A week can be a long time in sport, and a month might as well be an eternity. That’s certainly going to be the feeling in the England cricket team’s dressing room as they refocus and try to get their hands on the most important prize in the test match game – The Ashes.
At the end of July, English cricket was, quite literally, on top of the world. The ICC World Cup had finally made it to the home of cricket, and best of all, England had won it on home soil. The “bottler” label that had dogged the team for decades could now be consigned to history and it was on to the next challenge of taking on an under-fire Australia team in the test arena.
Keep up with the action
In general terms, test cricket is struggling to attract viewers in the same numbers as the shorter format. However, when an Ashes series comes around, it’s another matter. It’s the longest running battle in cricket, with a history that stretches back to the 1880s. Back then, cricket enthusiasts had to wait for reports in the newspaper, but today, you can keep up with all the ebbs and flows whether you’re in England, Australia or anywhere else in the world.
TV coverage is led by UK-based satellite channel Sky Sports. It’s a subscription-based service, but there are flexible options in terms of daily and weekly passes. Channel 5 in the UK broadcasts a one-hour highlights show every evening where you can catch the main events of each day’s play. In Australia, Channel 9 is broadcasting every game live on free-to-air, while in India, you’ll need to tune into Sony Six.
There are also a host of live streaming options. Of the above channels, Sky offers streaming at a price, while My Five posts the highlights about five hours after broadcasting and leaves them there for 30 days.
For those who like to place a bet on the cricket, though, there’s no better option than checking out the live sports streams offered by bookmakers. There are plenty to choose from, including big names like Bet365, William Hill, Betfair and Paddy Power, to name just a few. This kind of “one stop shop” is proving hugely popular, not just with cricket fans, but with sports enthusiasts across the board who want to get the inside track of the games before deciding how to place their bets. It’s worth weighing up the different options, as some have specific wagering requirements to access the live streams, and others offer different types of content, for example those all-important expert interviews that will help you decide where to place your money.
A reality check in the first test
Every cricket fan knows that there are different skill sets required between the one day and test match formats, so England should have gone into the first test taking nothing for granted. However, events at Edgebaston suggested they might still have been suffering from something of a world cup hangover.
Sure, they were unlucky to have their spearhead bowler pull up injured on the first morning, effectively leaving them a man down for four and a half days. But there was a bigger difference on display between the teams than could be simply put down to the fact that they were a bowler short.
In part, it can be explained by looking at England’s team sheet. With Jason Roy, Johnny Bairstow, Jos Buttler, Moeen Ali and Ben Stokes all appearing in the top order, you’d be forgiven for wondering if they were still playing one day cricket. Only Stokes looked like a man who could adjust his game to the circumstances. With the unproven Rory Burns and Joe Denly also at the top of the order, Joe Root was arguably the only genuine test batsman present. He battled manfully, but the rest looked like batsmen who were lacking the patience, technique or inclination to grind out a test match innings.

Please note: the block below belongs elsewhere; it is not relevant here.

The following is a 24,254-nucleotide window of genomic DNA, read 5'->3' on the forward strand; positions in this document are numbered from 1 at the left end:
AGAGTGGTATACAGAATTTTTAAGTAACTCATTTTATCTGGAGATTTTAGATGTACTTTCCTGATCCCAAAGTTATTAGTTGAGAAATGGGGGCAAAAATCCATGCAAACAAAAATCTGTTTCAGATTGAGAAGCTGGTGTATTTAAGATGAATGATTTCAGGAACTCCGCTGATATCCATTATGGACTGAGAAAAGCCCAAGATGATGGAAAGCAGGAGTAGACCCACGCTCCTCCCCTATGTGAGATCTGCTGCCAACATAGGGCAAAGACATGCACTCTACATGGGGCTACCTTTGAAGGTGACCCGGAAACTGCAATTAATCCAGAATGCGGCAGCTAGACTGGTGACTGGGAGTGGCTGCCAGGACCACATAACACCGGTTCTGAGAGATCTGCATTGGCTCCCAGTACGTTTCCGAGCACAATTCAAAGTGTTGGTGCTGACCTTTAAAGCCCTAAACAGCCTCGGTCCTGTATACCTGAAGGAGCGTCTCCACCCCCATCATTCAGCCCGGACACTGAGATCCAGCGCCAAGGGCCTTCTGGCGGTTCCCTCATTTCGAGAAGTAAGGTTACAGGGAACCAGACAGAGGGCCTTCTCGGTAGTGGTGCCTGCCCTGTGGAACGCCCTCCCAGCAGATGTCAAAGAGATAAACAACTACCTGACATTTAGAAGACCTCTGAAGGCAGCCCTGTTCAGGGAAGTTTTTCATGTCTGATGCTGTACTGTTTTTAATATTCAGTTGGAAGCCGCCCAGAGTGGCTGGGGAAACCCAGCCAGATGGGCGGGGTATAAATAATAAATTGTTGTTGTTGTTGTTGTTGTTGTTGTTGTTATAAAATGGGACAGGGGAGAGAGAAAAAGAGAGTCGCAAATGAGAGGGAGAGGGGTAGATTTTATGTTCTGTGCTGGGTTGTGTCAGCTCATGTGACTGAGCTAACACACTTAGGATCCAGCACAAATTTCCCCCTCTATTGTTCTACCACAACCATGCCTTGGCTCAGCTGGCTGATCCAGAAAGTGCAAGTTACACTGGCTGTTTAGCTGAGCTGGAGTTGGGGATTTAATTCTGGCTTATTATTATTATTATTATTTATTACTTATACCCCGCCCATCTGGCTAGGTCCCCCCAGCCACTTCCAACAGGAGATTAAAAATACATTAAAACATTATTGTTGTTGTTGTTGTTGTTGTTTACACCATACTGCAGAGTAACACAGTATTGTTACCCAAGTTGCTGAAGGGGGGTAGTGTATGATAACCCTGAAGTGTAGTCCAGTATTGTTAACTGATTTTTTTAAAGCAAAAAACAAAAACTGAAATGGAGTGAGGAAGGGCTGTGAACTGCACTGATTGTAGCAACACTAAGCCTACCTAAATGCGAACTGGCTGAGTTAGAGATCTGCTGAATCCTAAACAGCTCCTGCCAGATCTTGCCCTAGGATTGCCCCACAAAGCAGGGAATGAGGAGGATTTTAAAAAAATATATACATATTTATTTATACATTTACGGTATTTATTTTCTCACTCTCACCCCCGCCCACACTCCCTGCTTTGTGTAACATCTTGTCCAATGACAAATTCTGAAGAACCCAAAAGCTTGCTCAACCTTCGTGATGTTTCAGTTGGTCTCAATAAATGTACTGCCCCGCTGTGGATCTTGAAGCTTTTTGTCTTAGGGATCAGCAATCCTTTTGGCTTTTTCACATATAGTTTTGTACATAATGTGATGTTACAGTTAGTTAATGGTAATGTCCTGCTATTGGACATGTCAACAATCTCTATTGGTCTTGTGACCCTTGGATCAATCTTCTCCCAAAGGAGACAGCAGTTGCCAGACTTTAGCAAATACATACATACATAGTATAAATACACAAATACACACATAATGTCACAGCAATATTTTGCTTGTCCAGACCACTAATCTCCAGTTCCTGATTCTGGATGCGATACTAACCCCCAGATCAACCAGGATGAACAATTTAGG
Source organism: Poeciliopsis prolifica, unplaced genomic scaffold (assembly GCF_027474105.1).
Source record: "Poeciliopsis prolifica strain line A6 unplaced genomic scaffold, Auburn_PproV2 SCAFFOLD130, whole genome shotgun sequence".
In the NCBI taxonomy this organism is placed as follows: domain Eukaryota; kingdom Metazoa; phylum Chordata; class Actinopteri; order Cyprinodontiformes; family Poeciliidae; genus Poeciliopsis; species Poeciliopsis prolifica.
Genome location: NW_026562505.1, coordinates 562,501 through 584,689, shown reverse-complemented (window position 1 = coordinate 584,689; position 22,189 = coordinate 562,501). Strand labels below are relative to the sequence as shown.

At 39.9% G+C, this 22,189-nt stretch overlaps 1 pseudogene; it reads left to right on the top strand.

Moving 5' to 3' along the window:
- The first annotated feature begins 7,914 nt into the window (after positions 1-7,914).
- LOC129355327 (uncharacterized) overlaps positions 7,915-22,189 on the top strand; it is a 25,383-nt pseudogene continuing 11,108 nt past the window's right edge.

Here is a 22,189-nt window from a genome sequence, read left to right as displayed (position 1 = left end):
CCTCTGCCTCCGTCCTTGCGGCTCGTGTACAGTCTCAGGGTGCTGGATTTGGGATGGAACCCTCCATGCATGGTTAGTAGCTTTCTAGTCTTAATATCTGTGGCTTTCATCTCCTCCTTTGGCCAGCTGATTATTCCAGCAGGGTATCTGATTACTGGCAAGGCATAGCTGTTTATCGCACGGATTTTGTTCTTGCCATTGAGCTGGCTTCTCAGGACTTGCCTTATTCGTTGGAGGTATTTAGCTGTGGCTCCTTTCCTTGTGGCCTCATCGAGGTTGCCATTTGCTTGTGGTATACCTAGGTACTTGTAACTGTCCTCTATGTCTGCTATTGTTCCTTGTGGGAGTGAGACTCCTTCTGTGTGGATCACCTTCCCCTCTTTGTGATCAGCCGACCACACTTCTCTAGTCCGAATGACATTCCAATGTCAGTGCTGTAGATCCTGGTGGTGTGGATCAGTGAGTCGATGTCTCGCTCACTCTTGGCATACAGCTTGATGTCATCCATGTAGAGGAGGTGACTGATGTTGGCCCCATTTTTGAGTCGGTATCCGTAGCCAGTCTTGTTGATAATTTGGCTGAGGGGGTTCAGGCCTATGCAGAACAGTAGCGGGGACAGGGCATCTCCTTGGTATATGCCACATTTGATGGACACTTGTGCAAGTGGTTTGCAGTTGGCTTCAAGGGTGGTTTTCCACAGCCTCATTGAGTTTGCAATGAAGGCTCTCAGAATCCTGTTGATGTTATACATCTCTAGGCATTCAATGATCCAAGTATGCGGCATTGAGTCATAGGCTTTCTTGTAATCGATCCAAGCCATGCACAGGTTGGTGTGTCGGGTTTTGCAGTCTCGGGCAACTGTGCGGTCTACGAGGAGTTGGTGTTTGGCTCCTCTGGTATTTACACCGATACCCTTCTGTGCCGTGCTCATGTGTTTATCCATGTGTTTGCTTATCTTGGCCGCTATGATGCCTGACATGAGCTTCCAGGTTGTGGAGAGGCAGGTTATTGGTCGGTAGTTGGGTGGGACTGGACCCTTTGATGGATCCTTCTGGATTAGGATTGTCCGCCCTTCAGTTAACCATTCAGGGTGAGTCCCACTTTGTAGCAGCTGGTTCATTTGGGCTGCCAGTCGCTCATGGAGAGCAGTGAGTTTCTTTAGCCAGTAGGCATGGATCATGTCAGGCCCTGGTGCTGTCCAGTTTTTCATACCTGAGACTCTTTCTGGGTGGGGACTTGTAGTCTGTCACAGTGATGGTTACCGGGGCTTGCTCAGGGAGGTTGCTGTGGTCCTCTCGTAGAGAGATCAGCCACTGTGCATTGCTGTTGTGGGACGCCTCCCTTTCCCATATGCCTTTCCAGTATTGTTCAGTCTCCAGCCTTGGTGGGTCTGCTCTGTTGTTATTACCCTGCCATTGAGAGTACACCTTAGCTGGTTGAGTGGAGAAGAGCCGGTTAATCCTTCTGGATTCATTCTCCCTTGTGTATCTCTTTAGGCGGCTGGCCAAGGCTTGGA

Anderson’s injury aside, England’s attack was also exposed when it mattered. Moeen Ali was as out of sorts with the ball as he was with the bat, while the trio of Broad, Woakes and Stokes lacked variation, particularly when the shine had come off the ball.
The heavy defeat in the first test raised plenty of questions for Root and the selectors. The good news for England fans was that when the test match roadshow rolled around to Lord’s, they had at least come up with one two-word answer: Jofra Archer.
England bouncing back
A Lord’s test is a very special thing, and the anticipation around the ground on the morning of the first day creates an atmosphere like no other. Nonetheless, the typically hard and bouncy wicket provides an environment on which Australian cricketers feel far more at home, so England might have been wishing this match was being played elsewhere.
Moeen Ali being dropped in favor of Jack Leach was an inevitability, but it was the selection of Jofra Archer to stand in for the injured Anderson that set tongues wagging. The naysayers were already sharpening their knives. Too fragile, not enough big-game experience, a one-day specialist, the list of reasons he would fail went on and on.
Archer, though, proved to be exactly what England needed to provide that essential variation in their attack. Steve Smith, every England fan’s favorite pantomime villain, had turned into an unstoppable run machine. Until, that was, Archer literally felled the cricketing giant with the sort of aggressive, short-pitched bowling that had not been seen since the days of Steve Harmison.
With Rory Burns looking solid at the top of the order and the likes of Bairstow and Buttler finally showing some application in difficult batting conditions, this had the appearance of an entirely different team.
Ultimately, the weather had the final say at Lord’s, but as the opening exchanges in the third test at Headingly showed, England was the team that took the most out of the result. There is still plenty of cricket to be played in the five-test series, and it really is anyone’s guess as to how it is going to pan out. So pull out your phone, install that app and don’t miss a minute of it.